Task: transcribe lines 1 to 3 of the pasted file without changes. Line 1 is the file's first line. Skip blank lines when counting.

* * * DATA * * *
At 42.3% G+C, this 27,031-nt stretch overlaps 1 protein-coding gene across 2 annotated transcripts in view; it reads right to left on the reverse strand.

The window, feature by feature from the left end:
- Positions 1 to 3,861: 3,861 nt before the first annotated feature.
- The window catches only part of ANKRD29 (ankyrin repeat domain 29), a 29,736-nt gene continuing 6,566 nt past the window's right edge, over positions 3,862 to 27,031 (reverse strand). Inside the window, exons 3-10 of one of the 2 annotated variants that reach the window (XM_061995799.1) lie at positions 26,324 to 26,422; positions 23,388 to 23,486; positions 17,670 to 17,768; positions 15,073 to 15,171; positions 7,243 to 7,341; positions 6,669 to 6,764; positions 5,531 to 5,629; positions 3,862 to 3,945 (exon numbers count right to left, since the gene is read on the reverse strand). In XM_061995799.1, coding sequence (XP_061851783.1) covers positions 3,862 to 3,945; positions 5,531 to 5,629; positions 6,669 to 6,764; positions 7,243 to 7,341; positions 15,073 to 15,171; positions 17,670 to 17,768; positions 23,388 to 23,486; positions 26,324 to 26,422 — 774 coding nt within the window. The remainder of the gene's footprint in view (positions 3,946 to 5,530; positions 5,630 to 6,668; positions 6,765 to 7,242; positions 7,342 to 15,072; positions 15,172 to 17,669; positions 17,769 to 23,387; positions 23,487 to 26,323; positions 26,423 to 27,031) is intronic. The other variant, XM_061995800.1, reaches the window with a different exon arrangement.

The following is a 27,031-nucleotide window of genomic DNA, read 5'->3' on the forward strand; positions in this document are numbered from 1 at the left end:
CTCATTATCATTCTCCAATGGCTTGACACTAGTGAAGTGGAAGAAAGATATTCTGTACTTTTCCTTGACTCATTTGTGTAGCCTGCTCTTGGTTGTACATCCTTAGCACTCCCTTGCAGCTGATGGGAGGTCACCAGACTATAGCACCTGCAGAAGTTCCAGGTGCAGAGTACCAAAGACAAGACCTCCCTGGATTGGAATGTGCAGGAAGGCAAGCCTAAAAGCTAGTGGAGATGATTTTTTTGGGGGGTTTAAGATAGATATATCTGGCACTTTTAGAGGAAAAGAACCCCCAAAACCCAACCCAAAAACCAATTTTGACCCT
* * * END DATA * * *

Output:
At 42.3% G+C, this 27,031-nt stretch overlaps 1 protein-coding gene across 2 annotated transcripts in view; it reads right to left on the reverse strand.

The window, feature by feature from the left end:
- Positions 1 to 3,861: 3,861 nt before the first annotated feature.